Friday, January 06, 2012

"Pariah" is an eclectic hit on opening night in more general release

Pariah” was offered as the closing night film at Reel Affirmations 20.  I missed it because of a trip to Williamsburg VA for William and Mary GALA.  I saw it on opening day in an exclusive engagement at Landmark E Street in downtown Washington.  The film, directed by Dee Rees, produced by MBK and several other companies, and has a major corporate distributor, Focus Features (belonging to NBC Universal), as well as major release support from Sundance.

The film takes place in the fort Greene area of Brooklyn.  I appears to be shot in HD video with heavy use of close-ups in Dogme style.  Most of the film takes place indoors in very “ordinary” and somewhat constricted-looking household settings, such as what might be common in the community.

Alike (Adepero Oduye), at 17, is a good student and has a definite talent for writing, including poetry. (The film presents her description of a butterlfy’s life.)  She is coming to terms with her feelings for other women, and has had an openly  lesbian friend  Laura (Pernell Walker). Her  parents  Arthur (a cop) and Audrey (Charles Parnell and Kim Wayans) are experiencing strain in their marriage which may be related to unease about their daughter’s “social” direction.  (In an early scene, mother chides Alike for staying out a little late after a movie).  The idea that the  gay children could impact parents’ marriage is not often discussed but very important (it may have been significant in my own life a half-century ago). Mother tries to get her to socialize with Bina (Aasha Davis) with surprising results.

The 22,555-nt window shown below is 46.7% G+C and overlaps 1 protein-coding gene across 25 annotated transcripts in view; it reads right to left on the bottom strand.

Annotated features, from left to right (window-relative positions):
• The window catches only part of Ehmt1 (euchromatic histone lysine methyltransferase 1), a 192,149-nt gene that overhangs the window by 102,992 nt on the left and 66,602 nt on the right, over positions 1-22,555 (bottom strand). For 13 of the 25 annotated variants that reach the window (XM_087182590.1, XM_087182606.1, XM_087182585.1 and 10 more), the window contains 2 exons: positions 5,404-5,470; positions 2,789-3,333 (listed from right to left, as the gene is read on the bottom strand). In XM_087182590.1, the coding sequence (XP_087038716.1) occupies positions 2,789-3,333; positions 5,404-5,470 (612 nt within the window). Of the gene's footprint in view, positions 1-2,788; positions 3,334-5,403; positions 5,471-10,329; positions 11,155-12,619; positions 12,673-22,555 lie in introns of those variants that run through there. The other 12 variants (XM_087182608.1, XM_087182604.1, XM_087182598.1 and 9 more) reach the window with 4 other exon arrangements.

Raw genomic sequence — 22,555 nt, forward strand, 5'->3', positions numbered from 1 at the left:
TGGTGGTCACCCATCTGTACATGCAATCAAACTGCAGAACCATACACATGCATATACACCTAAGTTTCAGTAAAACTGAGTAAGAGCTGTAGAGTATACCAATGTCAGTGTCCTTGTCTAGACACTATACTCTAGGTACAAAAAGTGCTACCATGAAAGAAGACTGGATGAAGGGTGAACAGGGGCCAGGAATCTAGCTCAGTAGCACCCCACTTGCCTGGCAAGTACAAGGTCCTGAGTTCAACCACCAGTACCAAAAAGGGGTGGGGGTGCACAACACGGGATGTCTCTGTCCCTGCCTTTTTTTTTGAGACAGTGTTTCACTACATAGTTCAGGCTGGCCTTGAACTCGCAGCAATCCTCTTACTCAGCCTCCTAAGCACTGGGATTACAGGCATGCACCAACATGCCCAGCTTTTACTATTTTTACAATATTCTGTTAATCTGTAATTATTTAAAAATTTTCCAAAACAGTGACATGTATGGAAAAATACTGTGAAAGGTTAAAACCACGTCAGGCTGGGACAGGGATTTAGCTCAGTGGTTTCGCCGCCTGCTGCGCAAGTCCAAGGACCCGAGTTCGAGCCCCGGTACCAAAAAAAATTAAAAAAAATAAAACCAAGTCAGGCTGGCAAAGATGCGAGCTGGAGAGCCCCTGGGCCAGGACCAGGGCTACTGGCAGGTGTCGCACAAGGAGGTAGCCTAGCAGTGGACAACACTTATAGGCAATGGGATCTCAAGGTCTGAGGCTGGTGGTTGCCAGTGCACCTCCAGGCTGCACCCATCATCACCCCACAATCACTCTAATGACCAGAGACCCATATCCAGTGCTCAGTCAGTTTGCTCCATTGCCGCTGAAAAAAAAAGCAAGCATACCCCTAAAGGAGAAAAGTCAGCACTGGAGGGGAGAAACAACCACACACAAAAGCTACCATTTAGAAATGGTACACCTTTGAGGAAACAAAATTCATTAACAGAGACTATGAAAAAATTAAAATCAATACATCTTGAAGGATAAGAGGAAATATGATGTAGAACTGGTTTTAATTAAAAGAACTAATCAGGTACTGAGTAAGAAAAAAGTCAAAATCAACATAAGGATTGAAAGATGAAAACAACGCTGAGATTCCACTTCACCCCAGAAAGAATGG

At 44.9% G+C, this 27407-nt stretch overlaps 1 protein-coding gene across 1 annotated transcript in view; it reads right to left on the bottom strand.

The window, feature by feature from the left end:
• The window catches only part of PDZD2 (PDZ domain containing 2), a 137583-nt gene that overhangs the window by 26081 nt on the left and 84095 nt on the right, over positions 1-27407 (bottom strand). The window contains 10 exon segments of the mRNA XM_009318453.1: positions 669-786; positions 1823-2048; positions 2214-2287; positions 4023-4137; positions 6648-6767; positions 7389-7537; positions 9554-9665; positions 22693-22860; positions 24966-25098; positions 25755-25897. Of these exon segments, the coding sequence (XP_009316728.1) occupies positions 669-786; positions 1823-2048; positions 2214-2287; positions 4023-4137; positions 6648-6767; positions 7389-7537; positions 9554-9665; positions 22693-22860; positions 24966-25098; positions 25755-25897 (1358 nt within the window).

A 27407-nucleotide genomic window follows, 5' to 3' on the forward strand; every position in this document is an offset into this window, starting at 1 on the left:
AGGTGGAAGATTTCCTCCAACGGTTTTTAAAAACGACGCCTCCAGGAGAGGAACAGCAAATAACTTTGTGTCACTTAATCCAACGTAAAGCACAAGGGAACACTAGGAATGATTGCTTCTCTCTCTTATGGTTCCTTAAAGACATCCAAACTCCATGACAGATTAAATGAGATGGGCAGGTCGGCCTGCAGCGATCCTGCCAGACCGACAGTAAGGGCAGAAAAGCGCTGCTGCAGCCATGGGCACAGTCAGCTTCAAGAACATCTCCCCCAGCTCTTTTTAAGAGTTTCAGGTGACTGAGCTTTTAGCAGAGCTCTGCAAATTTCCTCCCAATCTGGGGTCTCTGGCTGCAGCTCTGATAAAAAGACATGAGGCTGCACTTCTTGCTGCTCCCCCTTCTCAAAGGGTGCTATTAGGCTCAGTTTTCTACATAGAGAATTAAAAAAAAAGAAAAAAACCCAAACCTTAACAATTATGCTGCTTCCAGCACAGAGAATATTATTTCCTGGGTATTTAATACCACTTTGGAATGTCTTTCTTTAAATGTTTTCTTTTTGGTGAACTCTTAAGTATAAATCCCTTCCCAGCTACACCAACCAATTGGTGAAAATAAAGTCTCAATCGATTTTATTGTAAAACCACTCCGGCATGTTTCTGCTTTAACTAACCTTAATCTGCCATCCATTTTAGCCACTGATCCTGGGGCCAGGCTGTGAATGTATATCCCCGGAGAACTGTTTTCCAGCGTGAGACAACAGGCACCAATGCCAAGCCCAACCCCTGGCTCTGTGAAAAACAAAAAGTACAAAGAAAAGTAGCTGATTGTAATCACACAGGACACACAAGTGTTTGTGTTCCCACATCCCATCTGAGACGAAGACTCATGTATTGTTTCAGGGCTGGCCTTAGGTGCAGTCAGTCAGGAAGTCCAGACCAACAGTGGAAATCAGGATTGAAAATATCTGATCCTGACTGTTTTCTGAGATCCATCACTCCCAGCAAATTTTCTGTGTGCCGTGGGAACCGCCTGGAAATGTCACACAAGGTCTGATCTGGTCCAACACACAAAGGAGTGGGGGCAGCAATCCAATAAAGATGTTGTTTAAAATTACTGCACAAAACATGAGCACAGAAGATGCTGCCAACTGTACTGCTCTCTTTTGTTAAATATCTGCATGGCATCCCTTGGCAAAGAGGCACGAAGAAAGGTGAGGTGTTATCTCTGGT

The cast is all African-American.  The audience was largely so (and mostly female), and often enjoyed the subtle humor of the script, which tended to be very community specific and might not be funny to “wider” audiences (even white gay male audiences).  A smaller auditorium at Landmark was nearly sold out for the early Friday evening show.

The official site is here. It’s interesting that the first definition of the word is “a person without status”.



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